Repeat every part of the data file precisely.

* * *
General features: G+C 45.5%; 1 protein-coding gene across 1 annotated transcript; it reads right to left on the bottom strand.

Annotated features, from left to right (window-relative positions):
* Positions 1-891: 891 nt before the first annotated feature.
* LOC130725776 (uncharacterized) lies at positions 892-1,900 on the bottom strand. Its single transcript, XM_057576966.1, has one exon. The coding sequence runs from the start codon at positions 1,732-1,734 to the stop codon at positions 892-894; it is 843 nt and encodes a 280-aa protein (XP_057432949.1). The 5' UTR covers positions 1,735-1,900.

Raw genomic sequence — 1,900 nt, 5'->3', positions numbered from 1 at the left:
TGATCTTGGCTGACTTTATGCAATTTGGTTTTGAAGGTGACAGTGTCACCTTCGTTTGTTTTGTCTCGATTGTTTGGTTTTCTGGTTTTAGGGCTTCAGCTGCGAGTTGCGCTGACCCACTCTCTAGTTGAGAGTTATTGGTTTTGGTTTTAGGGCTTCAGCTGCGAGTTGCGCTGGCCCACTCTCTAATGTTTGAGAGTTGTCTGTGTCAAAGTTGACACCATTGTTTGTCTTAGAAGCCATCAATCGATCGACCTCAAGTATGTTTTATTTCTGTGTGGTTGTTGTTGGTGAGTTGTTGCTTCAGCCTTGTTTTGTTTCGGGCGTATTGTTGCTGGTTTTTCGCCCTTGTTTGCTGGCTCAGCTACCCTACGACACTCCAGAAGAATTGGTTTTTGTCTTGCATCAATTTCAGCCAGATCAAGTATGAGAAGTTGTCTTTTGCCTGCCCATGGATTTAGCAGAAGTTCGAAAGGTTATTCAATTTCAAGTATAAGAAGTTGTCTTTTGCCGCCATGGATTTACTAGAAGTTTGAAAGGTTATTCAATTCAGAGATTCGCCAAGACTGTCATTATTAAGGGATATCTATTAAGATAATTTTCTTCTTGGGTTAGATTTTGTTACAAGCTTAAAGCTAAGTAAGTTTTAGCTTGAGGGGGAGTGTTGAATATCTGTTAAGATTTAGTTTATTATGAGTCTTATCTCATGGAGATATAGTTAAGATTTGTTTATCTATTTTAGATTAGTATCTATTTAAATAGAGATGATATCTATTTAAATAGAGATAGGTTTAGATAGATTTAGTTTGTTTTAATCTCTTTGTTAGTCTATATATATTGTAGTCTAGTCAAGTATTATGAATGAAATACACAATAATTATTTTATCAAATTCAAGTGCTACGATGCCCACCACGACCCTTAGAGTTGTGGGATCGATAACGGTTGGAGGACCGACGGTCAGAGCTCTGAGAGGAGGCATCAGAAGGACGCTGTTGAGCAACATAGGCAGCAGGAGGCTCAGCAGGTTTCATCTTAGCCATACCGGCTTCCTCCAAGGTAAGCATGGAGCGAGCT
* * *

General features: G+C 45.5%; 1 protein-coding gene across 1 annotated transcript; it reads right to left on the bottom strand.

Annotated features, from left to right (window-relative positions):
* Positions 1-891: 891 nt before the first annotated feature.
* LOC130725776 (uncharacterized) lies at positions 892-1,900 on the bottom strand. Its single transcript, XM_057576966.1, has one exon. The coding sequence runs from the start codon at positions 1,732-1,734 to the stop codon at positions 892-894; it is 843 nt and encodes a 280-aa protein (XP_057432949.1). The 5' UTR covers positions 1,735-1,900.

Raw genomic sequence — 1,900 nt, 5'->3', positions numbered from 1 at the left:
TGATCTTGGCTGACTTTATGCAATTTGGTTTTGAAGGTGACAGTGTCACCTTCGTTTGTTTTGTCTCGATTGTTTGGTTTTCTGGTTTTAGGGCTTCAGCTGCGAGTTGCGCTGACCCACTCTCTAGTTGAGAGTTATTGGTTTTGGTTTTAGGGCTTCAGCTGCGAGTTGCGCTGGCCCACTCTCTAATGTTTGAGAGTTGTCTGTGTCAAAGTTGACACCATTGTTTGTCTTAGAAGCCATCAATCGATCGACCTCAAGTATGTTTTATTTCTGTGTGGTTGTTGTTGGTGAGTTGTTGCTTCAGCCTTGTTTTGTTTCGGGCGTATTGTTGCTGGTTTTTCGCCCTTGTTTGCTGGCTCAGCTACCCTACGACACTCCAGAAGAATTGGTTTTTGTCTTGCATCAATTTCAGCCAGATCAAGTATGAGAAGTTGTCTTTTGCCTGCCCATGGATTTAGCAGAAGTTCGAAAGGTTATTCAATTTCAAGTATAAGAAGTTGTCTTTTGCCGCCATGGATTTACTAGAAGTTTGAAAGGTTATTCAATTCAGAGATTCGCCAAGACTGTCATTATTAAGGGATATCTATTAAGATAATTTTCTTCTTGGGTTAGATTTTGTTACAAGCTTAAAGCTAAGTAAGTTTTAGCTTGAGGGGGAGTGTTGAATATCTGTTAAGATTTAGTTTATTATGAGTCTTATCTCATGGAGATATAGTTAAGATTTGTTTATCTATTTTAGATTAGTATCTATTTAAATAGAGATGATATCTATTTAAATAGAGATAGGTTTAGATAGATTTAGTTTGTTTTAATCTCTTTGTTAGTCTATATATATTGTAGTCTAGTCAAGTATTATGAATGAAATACACAATAATTATTTTATCAAATTCAAGTGCTACGATGCCCACCACGACCCTTAGAGTTGTGGGATCGATAACGGTTGGAGGACCGACGGTCAGAGCTCTGAGAGGAGGCATCAGAAGGACGCTGTTGAGCAACATAGGCAGCAGGAGGCTCAGCAGGTTTCATCTTAGCCATACCGGCTTCCTCCAAGGTAAGCATGGAGCGAGCT